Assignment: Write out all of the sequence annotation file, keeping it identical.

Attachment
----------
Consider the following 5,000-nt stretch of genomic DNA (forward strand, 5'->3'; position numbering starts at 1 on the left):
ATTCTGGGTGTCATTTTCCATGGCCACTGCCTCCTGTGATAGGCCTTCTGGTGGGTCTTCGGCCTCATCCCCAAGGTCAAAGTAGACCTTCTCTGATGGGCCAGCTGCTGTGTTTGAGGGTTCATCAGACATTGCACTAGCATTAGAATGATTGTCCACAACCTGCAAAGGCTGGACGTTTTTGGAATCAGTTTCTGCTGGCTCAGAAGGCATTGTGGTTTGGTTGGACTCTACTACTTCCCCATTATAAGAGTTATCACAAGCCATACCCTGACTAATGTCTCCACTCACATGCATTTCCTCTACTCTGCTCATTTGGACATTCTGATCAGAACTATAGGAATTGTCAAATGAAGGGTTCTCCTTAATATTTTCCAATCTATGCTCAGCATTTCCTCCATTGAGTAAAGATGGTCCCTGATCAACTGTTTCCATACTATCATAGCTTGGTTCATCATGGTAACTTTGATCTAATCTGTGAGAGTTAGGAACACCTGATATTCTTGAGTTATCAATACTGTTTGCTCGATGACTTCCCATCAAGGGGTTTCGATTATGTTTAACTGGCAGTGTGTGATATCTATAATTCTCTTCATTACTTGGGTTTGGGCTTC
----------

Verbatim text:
Consider the following 5,000-nt stretch of genomic DNA (forward strand, 5'->3'; position numbering starts at 1 on the left):
ATTCTGGGTGTCATTTTCCATGGCCACTGCCTCCTGTGATAGGCCTTCTGGTGGGTCTTCGGCCTCATCCCCAAGGTCAAAGTAGACCTTCTCTGATGGGCCAGCTGCTGTGTTTGAGGGTTCATCAGACATTGCACTAGCATTAGAATGATTGTCCACAACCTGCAAAGGCTGGACGTTTTTGGAATCAGTTTCTGCTGGCTCAGAAGGCATTGTGGTTTGGTTGGACTCTACTACTTCCCCATTATAAGAGTTATCACAAGCCATACCCTGACTAATGTCTCCACTCACATGCATTTCCTCTACTCTGCTCATTTGGACATTCTGATCAGAACTATAGGAATTGTCAAATGAAGGGTTCTCCTTAATATTTTCCAATCTATGCTCAGCATTTCCTCCATTGAGTAAAGATGGTCCCTGATCAACTGTTTCCATACTATCATAGCTTGGTTCATCATGGTAACTTTGATCTAATCTGTGAGAGTTAGGAACACCTGATATTCTTGAGTTATCAATACTGTTTGCTCGATGACTTCCCATCAAGGGGTTTCGATTATGTTTAACTGGCAGTGTGTGATATCTATAATTCTCTTCATTACTTGGGTTTGGGCTTC